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UH Moment

UH Moment: Addressing Concerns About COVID-19 Vaccines

“There has been vaccine hesitancy for a long time for a lot of reasons because of misinformation and disinformation.”


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With many Americans skeptical about the safety and effectiveness of new vaccines, the University of Houston is working to understand why people are hesitant to be vaccinated and how to change their perceptions.

"There has been vaccine hesitancy for a long time for a lot of reasons because of misinformation and disinformation. To be a part of a coordinated effort to not only assess perceptions and concerns but also to develop approaches to help mitigate any further damage to communities is critically important, said Bettina Beech, professor at the UH College of Medicine."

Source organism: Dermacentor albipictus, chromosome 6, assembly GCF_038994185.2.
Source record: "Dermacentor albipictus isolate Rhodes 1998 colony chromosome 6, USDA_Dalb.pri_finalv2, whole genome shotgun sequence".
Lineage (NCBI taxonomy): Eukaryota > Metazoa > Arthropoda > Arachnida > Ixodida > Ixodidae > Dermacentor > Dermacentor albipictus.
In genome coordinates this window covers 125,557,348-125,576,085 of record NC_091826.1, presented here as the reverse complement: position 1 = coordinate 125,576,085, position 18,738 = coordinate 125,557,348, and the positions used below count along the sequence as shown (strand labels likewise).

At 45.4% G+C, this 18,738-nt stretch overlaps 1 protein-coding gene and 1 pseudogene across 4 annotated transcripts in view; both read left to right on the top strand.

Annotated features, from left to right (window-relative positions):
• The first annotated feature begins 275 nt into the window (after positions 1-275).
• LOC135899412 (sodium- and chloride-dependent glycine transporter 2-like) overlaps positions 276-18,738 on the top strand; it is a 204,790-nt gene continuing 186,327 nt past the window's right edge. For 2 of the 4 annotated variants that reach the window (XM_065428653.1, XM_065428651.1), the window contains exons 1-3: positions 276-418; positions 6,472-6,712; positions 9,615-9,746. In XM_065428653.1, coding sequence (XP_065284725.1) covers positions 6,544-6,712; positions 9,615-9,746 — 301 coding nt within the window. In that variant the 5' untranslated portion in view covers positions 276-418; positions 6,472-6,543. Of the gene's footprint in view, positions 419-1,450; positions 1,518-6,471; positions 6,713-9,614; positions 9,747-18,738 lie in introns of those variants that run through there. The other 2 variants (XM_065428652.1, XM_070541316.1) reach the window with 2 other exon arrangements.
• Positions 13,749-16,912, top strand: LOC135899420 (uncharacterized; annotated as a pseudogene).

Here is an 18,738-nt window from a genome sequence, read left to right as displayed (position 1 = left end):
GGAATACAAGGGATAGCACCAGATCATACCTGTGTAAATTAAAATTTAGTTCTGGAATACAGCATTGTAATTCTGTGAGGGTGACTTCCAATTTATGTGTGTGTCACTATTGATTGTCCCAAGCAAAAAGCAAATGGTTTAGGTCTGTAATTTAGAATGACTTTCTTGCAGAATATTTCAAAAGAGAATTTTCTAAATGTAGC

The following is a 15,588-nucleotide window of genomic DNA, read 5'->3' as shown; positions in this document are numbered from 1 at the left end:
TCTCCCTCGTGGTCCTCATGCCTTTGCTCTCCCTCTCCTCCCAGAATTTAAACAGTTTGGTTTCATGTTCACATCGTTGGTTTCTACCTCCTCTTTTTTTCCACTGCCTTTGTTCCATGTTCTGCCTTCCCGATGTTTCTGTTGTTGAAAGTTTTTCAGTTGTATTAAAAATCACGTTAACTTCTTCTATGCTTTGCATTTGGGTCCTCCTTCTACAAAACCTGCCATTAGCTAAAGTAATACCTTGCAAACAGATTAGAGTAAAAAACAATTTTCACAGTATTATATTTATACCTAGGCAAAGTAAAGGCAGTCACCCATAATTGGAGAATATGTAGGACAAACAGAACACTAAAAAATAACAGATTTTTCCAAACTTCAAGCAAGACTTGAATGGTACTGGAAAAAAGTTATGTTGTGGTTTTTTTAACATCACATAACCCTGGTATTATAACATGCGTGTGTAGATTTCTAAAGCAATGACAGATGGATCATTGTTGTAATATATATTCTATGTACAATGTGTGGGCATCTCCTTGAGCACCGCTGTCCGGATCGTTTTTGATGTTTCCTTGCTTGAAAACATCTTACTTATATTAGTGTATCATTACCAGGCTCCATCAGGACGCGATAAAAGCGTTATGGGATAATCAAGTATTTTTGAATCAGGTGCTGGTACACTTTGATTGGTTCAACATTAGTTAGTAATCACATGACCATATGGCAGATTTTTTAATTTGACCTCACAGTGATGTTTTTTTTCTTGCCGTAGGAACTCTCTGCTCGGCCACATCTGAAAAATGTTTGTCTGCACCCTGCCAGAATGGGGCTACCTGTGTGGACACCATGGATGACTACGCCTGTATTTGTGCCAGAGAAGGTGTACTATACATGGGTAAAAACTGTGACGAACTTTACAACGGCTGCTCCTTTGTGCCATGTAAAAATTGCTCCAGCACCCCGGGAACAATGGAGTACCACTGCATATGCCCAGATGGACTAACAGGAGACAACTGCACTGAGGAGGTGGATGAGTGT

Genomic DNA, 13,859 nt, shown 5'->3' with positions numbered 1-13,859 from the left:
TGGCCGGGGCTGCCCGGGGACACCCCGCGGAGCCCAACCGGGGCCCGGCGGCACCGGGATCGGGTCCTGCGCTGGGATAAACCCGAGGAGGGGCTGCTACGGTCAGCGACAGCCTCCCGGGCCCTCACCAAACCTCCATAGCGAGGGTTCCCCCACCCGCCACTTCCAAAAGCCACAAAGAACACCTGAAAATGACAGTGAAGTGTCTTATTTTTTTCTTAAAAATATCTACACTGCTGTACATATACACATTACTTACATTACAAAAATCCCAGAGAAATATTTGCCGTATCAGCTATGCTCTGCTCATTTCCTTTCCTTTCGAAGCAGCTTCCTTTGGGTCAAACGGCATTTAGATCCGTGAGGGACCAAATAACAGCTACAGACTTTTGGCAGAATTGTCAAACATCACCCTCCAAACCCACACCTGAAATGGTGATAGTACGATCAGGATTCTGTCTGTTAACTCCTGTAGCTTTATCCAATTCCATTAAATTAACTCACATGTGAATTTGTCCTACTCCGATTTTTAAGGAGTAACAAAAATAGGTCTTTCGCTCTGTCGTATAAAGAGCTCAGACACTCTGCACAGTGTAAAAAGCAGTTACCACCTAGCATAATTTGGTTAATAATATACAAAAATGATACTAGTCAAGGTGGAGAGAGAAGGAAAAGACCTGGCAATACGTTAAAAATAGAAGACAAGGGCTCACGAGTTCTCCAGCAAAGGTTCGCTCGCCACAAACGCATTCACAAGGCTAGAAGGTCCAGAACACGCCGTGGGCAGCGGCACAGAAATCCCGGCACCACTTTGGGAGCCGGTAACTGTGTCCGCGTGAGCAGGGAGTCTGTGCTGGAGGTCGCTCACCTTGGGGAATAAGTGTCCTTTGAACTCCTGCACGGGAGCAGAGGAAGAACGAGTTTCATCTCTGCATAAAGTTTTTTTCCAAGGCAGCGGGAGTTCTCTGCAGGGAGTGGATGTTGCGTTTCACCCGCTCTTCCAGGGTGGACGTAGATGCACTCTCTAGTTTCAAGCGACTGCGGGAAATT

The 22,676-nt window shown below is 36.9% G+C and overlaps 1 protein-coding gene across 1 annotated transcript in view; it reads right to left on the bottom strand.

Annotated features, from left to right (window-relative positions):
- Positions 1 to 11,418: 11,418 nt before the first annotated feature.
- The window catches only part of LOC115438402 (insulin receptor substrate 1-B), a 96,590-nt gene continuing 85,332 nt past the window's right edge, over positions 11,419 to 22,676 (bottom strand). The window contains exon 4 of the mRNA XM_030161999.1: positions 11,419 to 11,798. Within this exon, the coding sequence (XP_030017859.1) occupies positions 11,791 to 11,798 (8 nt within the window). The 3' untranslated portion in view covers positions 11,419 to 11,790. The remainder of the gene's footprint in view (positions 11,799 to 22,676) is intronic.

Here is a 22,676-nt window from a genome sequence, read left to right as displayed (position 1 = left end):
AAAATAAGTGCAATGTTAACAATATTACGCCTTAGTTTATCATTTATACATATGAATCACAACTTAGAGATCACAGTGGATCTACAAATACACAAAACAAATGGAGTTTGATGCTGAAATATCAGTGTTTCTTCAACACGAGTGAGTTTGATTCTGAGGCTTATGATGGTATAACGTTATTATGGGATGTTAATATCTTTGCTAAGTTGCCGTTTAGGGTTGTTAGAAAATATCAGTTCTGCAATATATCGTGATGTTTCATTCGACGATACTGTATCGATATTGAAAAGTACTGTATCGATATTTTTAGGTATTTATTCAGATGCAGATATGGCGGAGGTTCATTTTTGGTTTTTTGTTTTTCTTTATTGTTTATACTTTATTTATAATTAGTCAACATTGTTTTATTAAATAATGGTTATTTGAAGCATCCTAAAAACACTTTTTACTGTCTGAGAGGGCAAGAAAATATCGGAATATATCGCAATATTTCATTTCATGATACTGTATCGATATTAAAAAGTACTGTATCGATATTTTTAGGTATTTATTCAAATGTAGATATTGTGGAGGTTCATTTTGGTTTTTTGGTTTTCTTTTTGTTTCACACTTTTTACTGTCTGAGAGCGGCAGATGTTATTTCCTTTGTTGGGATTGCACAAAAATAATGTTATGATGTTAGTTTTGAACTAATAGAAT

As part of the National Institutes of Health's Texas Community Engagement Alliance Consortium, Beech and her colleagues at the UH College of Medicine are targeting underserved communities disproportionately affected by the pandemic.

According to a study by Texas A&M, 31% of the public does not intend to get a COVID-19 vaccine with African Americans and women the least likely to be vaccinated. The UH team is working with community organizations Change Happens and the Association for the Advancement of Mexican Americans to conduct virtual dialogue sessions about vaccines and testing.

"You can't make changes if you don't know where people stand. It is critically important to be able to work with communities to increase that acceptance in participation so that we can get beyond this pandemic."

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